DES MOINES — Workplace discrimination, harassment and retaliation by state employees were key factors in pushing the cost of legal payouts footed by Iowa taxpayers to more than $11.7 million in fiscal 2019 — ranking as the third-highest total in yearly settlements and judgments in a decade.
“Unfortunately, you can’t fix stupid, right?” said Joseph Barry, the state’s risk manager within the Iowa Department of Management who tracks settlements and judgments for the State Appeal Board. “I don’t know what they’re thinking.”
State Treasurer Michael Fitzgerald, a West Des Moines Democrat who serves on the three-member appeal panel, expressed concern the payouts represent a culture of arrogance and disrespect by a small number of supervisors and employees in state government that is “costing taxpayers dearly.”
The number of complaints resulting in negotiated settlements or court judgments were generally unchanged at just under 40 for the 12 months ending June 30. But a handful of claims topping the $1 million threshold caused the overall payments to spike compared with recent years, Barry noted.
“I think it’s a bad sign,” said Fitzgerald.
Topping the list of fiscal 2019 payouts were $4.15 million paid to settle allegations from two women that they were sexually harassed on the job by the former Iowa Finance Authority Director David Jamison; and $4 million covering damages, lost wages and attorney fees for a former Iowa State Penitentiary correctional officer who said officials discriminated against her after she complained about inmates watching sexually graphic movies.
While discrimination, harassment and retaliation on state time drove most of the $11.7 million total, there were claims for other matters that cost taxpayers.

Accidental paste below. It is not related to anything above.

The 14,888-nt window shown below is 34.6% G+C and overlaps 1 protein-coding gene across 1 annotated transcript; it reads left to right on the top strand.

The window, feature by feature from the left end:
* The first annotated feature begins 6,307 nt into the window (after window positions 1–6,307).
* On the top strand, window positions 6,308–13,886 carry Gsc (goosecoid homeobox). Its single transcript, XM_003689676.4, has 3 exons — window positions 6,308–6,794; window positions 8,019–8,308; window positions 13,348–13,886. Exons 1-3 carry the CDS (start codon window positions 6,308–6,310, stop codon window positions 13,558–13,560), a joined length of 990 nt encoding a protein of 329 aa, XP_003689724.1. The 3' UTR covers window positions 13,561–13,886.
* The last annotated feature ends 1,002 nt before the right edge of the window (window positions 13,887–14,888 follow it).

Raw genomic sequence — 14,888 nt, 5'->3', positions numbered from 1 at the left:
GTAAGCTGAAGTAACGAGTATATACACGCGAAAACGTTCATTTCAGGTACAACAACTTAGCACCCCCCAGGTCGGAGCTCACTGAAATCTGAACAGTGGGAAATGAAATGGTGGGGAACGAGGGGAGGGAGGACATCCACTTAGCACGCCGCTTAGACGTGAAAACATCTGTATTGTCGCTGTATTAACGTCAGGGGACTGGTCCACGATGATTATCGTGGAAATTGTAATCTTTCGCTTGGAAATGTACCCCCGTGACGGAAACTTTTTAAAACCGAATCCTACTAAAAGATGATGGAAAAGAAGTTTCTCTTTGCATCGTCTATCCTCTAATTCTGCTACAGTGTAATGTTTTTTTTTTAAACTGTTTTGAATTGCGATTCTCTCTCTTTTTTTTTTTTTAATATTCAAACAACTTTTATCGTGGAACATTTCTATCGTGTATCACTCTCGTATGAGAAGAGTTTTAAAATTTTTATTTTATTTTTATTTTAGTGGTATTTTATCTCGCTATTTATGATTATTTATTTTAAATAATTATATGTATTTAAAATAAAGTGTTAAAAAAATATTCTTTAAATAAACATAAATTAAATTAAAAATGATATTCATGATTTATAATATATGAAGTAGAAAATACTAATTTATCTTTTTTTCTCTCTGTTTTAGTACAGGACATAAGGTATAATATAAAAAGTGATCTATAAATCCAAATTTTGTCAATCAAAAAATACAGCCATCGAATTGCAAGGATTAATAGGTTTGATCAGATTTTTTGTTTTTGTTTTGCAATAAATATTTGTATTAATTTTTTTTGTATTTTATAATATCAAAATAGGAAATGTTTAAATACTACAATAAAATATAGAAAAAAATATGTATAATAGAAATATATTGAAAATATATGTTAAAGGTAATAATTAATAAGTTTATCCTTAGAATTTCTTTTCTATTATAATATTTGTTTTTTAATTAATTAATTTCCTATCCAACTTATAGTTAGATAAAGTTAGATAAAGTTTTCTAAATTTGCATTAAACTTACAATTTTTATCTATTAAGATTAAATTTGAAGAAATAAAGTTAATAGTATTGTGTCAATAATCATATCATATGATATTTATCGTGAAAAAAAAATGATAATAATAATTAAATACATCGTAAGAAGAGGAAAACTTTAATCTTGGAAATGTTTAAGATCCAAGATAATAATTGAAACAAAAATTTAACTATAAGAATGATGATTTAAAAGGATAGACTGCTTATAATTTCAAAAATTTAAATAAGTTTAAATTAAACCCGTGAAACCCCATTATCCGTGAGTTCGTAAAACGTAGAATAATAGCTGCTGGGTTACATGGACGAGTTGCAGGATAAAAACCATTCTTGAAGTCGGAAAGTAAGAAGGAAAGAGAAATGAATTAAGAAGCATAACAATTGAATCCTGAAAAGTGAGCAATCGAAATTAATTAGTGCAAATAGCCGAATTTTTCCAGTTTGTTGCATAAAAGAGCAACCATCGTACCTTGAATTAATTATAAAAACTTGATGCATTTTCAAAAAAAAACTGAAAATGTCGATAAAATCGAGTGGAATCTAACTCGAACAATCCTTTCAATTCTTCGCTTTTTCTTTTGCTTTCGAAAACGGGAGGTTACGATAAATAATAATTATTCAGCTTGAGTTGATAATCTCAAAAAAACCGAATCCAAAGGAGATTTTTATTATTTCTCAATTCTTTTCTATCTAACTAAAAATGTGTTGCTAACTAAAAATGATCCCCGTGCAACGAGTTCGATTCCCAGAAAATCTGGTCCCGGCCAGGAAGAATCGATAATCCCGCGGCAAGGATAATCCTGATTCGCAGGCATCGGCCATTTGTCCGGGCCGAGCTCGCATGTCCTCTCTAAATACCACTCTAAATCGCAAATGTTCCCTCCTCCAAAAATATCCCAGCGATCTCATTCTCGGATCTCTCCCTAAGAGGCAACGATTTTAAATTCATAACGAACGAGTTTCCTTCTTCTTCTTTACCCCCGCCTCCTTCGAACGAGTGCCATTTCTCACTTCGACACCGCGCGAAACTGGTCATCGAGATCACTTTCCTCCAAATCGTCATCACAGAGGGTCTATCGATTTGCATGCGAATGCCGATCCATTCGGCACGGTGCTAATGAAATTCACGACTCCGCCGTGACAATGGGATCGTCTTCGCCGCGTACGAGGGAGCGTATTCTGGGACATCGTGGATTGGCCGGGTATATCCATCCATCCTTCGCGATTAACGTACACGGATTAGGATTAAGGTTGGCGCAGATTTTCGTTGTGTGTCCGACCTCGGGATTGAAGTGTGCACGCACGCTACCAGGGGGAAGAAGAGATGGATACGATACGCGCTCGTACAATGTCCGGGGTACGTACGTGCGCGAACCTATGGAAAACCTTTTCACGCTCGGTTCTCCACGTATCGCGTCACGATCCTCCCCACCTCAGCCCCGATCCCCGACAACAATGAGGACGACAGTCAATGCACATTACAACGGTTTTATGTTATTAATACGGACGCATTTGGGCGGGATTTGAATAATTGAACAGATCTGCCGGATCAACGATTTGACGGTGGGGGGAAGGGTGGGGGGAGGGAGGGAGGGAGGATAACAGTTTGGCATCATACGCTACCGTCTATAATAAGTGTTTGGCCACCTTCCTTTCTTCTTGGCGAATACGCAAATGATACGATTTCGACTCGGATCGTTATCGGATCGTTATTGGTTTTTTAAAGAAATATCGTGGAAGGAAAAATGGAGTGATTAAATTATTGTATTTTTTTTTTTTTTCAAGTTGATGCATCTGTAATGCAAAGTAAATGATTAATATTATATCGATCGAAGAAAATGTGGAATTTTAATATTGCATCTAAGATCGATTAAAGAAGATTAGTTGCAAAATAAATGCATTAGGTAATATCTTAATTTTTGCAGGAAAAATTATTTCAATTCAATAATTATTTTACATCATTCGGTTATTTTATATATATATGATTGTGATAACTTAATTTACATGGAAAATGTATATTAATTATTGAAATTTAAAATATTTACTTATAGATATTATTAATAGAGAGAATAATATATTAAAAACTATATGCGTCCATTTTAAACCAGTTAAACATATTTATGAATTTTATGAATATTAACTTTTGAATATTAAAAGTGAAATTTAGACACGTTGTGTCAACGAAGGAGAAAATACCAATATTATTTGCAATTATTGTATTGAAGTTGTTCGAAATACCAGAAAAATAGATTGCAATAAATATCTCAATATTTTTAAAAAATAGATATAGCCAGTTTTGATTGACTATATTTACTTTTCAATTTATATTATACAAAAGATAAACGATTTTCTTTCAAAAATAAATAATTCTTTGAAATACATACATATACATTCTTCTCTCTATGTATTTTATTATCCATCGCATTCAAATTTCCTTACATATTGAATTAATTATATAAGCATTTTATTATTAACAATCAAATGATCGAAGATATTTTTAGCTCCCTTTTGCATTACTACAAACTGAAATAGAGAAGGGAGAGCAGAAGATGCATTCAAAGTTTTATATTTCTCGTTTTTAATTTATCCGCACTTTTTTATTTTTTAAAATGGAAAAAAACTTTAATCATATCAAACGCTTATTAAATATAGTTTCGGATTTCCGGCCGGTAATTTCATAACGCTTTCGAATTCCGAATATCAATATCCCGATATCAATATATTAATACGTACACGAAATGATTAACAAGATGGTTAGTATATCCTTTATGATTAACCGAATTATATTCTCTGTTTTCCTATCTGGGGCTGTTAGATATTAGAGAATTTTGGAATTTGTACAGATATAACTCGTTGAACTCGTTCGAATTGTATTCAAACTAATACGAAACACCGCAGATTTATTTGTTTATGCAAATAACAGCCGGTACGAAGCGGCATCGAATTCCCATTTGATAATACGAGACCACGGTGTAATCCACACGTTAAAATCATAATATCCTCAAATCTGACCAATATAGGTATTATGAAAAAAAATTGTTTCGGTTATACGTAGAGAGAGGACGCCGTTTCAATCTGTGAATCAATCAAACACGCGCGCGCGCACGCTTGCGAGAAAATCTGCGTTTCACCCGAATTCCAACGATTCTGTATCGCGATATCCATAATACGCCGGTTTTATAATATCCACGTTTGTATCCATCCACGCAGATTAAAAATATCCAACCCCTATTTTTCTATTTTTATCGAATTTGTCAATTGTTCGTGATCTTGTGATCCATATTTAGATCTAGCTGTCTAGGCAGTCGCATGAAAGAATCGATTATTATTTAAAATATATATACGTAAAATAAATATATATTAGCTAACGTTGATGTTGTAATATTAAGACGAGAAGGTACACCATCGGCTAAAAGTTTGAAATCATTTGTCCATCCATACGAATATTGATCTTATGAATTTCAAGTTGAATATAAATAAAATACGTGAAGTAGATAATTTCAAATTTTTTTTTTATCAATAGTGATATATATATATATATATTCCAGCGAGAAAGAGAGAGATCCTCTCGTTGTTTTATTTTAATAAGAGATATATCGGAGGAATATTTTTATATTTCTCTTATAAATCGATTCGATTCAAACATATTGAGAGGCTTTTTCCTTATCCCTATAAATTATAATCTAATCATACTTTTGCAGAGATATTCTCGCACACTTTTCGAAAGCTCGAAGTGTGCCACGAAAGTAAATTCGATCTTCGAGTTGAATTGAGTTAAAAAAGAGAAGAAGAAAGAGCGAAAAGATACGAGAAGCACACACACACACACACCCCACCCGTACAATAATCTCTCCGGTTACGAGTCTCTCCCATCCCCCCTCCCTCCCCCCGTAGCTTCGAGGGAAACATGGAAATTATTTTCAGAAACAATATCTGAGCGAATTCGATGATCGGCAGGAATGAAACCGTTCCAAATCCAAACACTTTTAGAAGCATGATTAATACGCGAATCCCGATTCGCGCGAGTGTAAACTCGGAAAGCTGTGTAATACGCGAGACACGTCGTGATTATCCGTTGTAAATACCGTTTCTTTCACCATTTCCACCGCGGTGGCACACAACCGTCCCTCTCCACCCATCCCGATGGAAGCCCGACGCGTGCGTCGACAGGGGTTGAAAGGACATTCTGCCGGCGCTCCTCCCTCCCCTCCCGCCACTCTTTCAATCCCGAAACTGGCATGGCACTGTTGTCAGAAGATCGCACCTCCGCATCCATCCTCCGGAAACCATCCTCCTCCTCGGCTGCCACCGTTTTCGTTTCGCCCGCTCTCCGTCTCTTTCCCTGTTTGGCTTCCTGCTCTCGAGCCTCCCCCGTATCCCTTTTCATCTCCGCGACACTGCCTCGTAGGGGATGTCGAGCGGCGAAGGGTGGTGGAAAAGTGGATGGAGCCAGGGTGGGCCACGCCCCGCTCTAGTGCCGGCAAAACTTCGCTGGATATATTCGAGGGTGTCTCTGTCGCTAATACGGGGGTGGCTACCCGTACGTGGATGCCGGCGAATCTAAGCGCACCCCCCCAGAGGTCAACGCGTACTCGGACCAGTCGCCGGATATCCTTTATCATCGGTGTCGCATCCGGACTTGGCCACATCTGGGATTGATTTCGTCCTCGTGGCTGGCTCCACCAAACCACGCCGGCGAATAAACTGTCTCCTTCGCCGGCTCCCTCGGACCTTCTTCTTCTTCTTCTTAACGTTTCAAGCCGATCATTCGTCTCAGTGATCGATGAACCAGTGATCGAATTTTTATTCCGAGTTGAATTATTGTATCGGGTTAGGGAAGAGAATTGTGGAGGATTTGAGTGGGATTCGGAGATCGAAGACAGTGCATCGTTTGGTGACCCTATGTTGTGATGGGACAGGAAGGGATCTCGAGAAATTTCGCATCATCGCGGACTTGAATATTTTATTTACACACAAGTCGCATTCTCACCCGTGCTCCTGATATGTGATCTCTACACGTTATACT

Another $1.25 million was paid to cover half of the settlement costs stemming from allegations of “insufficient escort” by University of Iowa Hospitals and Clinics staff after a woman fell from the top floor of a parking garage and eventually died from injuries she suffered in the fall.
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The good news for fiscal 2019 was that the allegations of medical malpractice or other wrongdoing at the state’s hospital in Iowa City were comparable to recent years. But three of the complaints over discrimination came via the regent universities’ system, Barry said.
Among the claims settled in the past fiscal year were cases where an Iowa State trooper was accused of “rear-ending” another car with a patrol cruiser resulting in injuries involving a $975,000 payout; a man sustained $27,732 in personal injuries due to improper snow and ice removal; and a former Iowa State University employee who was paid $27,500 after she was denied transgender care through the school’s health insurance.
The cost of settling claims and resolving disputes lodged against the state government for workplace misconduct, employee mistakes or other malfeasance processed through the State Appeal Board has ranged as low as $2.16 million in fiscal 2000 up to $23.53 million in fiscal 2008.
The state’s largest totals occurred in years when payments were made to resolve claims tied to the shutdown of the Iowa Lottery’s TouchPlay program in fiscal 2008, judgments and settlements stemming from the now-defunct state film tax credit programs in fiscal 2012, and disputes over construction of the new maximum-security prison in Fort Madison in fiscal 2015.
Overall, Barry described the spike in fiscal 2019 state payouts stemming from discriminatory actions of state employees as “anomalies” or “oddities” in a workforce of about 70,000 public employees.
Gov. Kim Reynolds’ administration has been ramping up training in recent years to address workplace concerns and behaviors. In response to ongoing issues, Reynolds told reporters earlier this year that no policy can eradicate sexual harassment, but her administration is working constantly to create a safe working environment in state government.
“Unfortunately you can’t legislate morality (and) giving people respect,” Reynolds said. “But what you can do is say that you have a zero-tolerance policy, you do everything you can to change the culture, you make sure that employees know that the expectation is for them to come to work and have every expectation of working in a safe environment, that they know what the process is if they see or experience sexual harassment, they know who they report that to, and they know that those allegations will be heard, and if they’re substantiated, action will be taken. And I did that,” the governor said last February.